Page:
I mentioned in my last post that the Spring semester was psychologically hefty: Foucault and Foucault’s acolytes from across the spectrum. For the last couple of weeks, I needed to do some lighthearted and playful activities that would relieve the kind of confused perma-stress that I inadequately described in my last post. But I’m ready to return to thinking about Foucault, about Foucauldian genealogy, and about Nietzschean genealogy.
I wondered whether Foucault’s ideas had made me feel psychologically ill. Now, I know that they had. Some of the truths, too convincing, some of the implications, too distressing. It was like that one time I read Misery. But things are calming down—through the catharsis of having written about that philosophical distress; and I want to resume those philosophical activities with the knowledge that genealogy—Nietzschean or Foucauldian—is not a toy.
Of course, Foucault is ‘simply a Nietzschean.’ But, apart from the question of what it means for Foucault to be a Nietzschean, what does it mean to be a Nietzschean to begin with? Oh God:
Anyway, I spent some time with Nietzsche during the semester and will spend some of the summer spending more.
This little article—this articulus(ulus)—has a grand task as its aim: to make a meaningful statement about Nietzschean genealogy. But I shall do so only by outlining a definition and then pointing to a dyad of conflicting interpretations—both useful—of what the Genealogy of Morals (GM) is all about.
Genealogy is a species of history. Alexander Nehamas has called it ‘history correctly practiced.’ But with what conceptions of history is Nehamas contrasting genealogy? That’s a much larger question that I don’t intend to tackle. Rather, I shall unpack what P.J.E. Kail has succinctly argued:
[Genealogy] is primarily an explanatory account of some distinctive set of beliefs, practices, and associated phenomena, involving situating agents with a particular psychology in a social-cum-environmental situation to which that psychology is responsive. (pg. 214 in May, 2014)
Now, that might already be clear enough, but I should imagine that those with no prior Nietzsche are squinting their eyes and scratching their heads. Let me try to simplify. Nietzschean genealogy is a method that explains the historical development of how human beings as moral agents have acted upon and been acted upon by their social and historical environments. Genealogy, at the very least, attempts to answer a question like, Why do I hold a certain moral belief? by pointing to a history of the psychological frames of mind that gave rise to that belief.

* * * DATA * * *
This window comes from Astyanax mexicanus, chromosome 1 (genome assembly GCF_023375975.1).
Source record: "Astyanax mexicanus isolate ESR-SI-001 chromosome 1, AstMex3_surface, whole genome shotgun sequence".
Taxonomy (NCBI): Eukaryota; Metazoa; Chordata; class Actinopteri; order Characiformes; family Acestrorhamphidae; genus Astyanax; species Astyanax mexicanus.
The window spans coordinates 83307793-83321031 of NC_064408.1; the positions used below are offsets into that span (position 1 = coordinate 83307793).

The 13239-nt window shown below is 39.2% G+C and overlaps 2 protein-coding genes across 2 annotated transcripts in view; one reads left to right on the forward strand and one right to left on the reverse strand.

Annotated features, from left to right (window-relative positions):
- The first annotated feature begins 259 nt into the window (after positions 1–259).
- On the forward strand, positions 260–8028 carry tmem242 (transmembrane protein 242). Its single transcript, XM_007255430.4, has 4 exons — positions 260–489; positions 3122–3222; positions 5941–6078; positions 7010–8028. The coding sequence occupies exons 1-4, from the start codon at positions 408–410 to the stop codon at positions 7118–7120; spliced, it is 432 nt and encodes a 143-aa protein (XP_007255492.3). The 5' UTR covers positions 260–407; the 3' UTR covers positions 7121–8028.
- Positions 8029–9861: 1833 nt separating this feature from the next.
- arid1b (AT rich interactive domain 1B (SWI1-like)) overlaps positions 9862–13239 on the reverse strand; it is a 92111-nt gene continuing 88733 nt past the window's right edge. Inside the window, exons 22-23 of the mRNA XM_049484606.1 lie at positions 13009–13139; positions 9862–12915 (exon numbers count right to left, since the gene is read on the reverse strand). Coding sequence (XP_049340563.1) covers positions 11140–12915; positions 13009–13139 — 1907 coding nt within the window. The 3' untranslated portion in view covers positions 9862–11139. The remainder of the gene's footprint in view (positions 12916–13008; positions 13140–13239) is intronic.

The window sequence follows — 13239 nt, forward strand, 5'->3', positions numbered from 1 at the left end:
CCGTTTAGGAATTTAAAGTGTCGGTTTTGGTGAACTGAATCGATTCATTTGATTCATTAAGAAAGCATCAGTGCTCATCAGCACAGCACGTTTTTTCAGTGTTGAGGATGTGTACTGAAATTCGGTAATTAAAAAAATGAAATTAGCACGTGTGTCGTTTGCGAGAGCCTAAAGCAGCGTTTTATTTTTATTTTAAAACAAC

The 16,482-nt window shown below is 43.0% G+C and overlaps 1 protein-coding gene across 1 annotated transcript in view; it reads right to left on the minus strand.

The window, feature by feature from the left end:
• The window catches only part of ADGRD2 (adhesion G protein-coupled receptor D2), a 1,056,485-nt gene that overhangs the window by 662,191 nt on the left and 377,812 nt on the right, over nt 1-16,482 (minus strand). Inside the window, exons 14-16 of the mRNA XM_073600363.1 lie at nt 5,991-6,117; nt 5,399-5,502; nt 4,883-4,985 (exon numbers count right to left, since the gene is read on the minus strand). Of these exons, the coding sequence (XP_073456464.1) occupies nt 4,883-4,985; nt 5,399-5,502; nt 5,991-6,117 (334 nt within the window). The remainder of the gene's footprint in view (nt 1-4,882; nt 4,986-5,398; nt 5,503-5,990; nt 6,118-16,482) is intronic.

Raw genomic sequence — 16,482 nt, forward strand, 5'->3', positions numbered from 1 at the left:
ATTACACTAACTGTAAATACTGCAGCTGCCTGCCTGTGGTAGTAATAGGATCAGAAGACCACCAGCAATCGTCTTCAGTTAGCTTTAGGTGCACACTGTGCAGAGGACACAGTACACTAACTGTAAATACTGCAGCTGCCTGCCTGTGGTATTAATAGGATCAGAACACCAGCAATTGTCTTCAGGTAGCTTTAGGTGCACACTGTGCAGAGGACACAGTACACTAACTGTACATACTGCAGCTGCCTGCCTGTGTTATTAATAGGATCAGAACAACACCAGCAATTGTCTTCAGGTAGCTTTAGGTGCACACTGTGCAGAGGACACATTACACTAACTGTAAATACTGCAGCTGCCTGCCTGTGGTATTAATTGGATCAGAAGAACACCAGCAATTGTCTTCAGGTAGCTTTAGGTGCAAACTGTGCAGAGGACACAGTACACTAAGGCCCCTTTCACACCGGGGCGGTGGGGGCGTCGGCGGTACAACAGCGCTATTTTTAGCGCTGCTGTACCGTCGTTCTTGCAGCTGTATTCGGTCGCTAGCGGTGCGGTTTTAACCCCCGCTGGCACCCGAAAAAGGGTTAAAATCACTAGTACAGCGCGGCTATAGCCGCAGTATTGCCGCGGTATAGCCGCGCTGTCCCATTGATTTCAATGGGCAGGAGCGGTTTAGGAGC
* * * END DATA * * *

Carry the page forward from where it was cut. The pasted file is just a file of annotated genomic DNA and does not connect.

Let’s take a step back: for what good is it to answer the question of why I hold a moral belief? What warrant does a philosopher have to question morality, to be a moral skeptic? That all depends on what the belief is and how whoever holds that belief justifies it to themselves. But, for Nietzsche, Judeo-Christian morality became open to debate as a result of the Copernican and Darwinian Revolutions. His reasoning is simple and lucid: if religious institutions were wrong about the Earth’s place in the cosmos and about human biology, were they not perhaps wrong about man’s place on earth? Nietzsche noticed that religious values and principles such as poverty, chastity, and humility still retained their religious aura even after the appeal to God-givenness as a ground for certain scientific beliefs became less and less acceptable. Nietzsche is reacting to the downfall of the absolute scientific authority of religious institutions.
(I should point out that the battle between religious institutions and the natural sciences carries on.)
So, Nietzsche notices a key contradiction: 1) the Copernican and Darwinian Revolutions have offered conclusive warrants for the belief that no appeal to Holy Scriptures qua divine can count as a scientific argument. This constitutes a major reversal of Aquinas’s maxim: philosophia ancilla theologiae. Instead, science subsumes theology as, at most, another field of inquiry into the natural. 2) Although belief in the moral claims that comprise the Holy Scriptures requires further explanation and interrogation, even naturalist philosophers like Schopenhauer have, on Nietzsche’s view, yet to call those beliefs into question. Many naturalists who no longer come anywhere near believing that religious precepts are justifiable qua religious still admire and strive for virtues that are perhaps residually and originally Platonic and Christian.
The simplest way of putting this: many people organize their moral lives around precepts that emanate from religious authorities that these people no longer accept as per se authoritative.
Nietzsche thinks that the possibility that a defunct set of values still shapes, molds, and impresses one’s whole psyche would be good to know something about. And I do, like many Anglo-American readers, ‘understate’ his moral attitude toward that possibility.